Clinical research focuses on the management and outcomes of patients with Toxic Epidermal Necrolysis (TENS); the effect of gender on mortality in burn patients; and fluid management and blood transfusion practices.
The Victorian Adult Burns Service at The Alfred provides the state-wide service for adult patients with severe burn injuries.
Clinical research topics in 2015 have included gender differences in cytokine response to burn injury, troponin levels in patients with burns and the early microbiological profile of the burn wound.
A prospective trial is under way to test the validity of a predictive equation for dressing requirements, which will contribute to state disaster response preparation and planning. Laboratory research is focused on techniques for keratinocyte culture and tissue engineering for skin substitutes.
- 3 PhD students
- 3 Masters students
Toxic Epidermal Necrolysis (TENS)
TENS is life-threatening skin condition usually caused by a reaction to drugs.Find out more
Fluid management practices in burns patients
A study in the Intensive Care Unit (ICU) of fluid resuscitation practices in burn patients demonstrated potential benefits of the use of sophisticated haemodynamic monitoring to provide clear endpoints for resuscitation.Find out more
The relationship between gender and mortality of burns patients
A study conducted by Alfred clinicians on burns patients admitted to Australian and New Zealand (ANZ)-based ICUs showed that women had more than double the risk of death compared to men.Find out more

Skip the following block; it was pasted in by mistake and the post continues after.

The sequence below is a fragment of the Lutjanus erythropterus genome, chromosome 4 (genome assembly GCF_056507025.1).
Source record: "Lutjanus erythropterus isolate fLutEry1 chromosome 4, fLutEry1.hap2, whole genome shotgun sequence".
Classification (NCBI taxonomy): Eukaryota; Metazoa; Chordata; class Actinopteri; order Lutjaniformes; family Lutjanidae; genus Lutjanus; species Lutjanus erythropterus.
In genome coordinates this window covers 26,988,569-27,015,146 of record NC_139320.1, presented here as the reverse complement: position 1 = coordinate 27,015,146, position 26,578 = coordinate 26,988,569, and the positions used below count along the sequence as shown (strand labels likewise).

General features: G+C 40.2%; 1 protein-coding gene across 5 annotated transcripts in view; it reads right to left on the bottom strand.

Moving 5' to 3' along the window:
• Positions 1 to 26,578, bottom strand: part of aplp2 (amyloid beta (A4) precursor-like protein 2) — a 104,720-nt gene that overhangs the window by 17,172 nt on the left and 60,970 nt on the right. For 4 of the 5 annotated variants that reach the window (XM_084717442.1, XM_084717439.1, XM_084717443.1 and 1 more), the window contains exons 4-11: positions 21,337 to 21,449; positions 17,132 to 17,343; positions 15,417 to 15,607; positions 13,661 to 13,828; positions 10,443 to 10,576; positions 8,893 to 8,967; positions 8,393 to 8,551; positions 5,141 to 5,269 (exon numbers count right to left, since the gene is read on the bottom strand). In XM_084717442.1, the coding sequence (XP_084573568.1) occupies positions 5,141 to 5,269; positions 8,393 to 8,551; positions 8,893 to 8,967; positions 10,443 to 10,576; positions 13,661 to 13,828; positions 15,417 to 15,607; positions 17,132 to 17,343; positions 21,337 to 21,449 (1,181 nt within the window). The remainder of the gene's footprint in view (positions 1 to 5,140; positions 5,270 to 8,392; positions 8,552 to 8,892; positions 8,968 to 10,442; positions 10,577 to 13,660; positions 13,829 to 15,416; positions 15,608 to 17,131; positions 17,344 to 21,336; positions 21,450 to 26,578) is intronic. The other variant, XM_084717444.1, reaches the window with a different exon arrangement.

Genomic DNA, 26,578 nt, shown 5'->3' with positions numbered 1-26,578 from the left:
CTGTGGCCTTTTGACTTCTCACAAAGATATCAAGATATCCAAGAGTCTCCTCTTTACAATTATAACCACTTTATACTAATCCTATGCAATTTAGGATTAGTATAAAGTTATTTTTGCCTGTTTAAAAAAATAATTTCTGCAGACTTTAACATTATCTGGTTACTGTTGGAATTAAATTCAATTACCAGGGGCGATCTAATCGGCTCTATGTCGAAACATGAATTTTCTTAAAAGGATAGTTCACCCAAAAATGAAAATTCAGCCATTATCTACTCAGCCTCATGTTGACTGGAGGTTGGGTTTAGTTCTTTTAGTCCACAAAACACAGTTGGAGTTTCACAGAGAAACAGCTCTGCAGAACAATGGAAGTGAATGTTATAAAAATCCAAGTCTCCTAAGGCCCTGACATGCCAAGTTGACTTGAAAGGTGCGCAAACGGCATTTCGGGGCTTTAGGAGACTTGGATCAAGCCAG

Clinical data on all patients admitted with acute burn injury to all ANZ specialist Burns Units is collected for the BRANZ in order to monitor care and examine risk-adjusted outcomes.Find out more
Skin Tissue Culture Laboratory
The work of the Skin Tissue Culture Laboratory in evaluating the role of dermal templates in physiologic wound closure as a scaffold for tissue repair has demonstrated significant differences between different scaffolds.Find out more
Acute kidney injury: it's not just the 'big' burns
Kimmel LA, Wilson S, Walker RG, Singer Y, Cleland H
(2018), Injury, 49(2), 213-218
The use of a simple three-level bronchoscopic assessment of inhalation injury to predict in-hospital mortality and duration of mechanical ventilation in patients with burns
Aung MT, Garner D, Pacquola M, Rosenblum S, McClure J, Cleland H, Pilcher DV
(2018), Anaesth Intensive Care, 46(1), 67-73
ISBI Practice Guidelines for Burn Care, Part 2
ISBI Practice Guidelines Committee; Advisory Subcommittee; Steering Subcommittee
(2018), Burns, 44(7), 1617-1706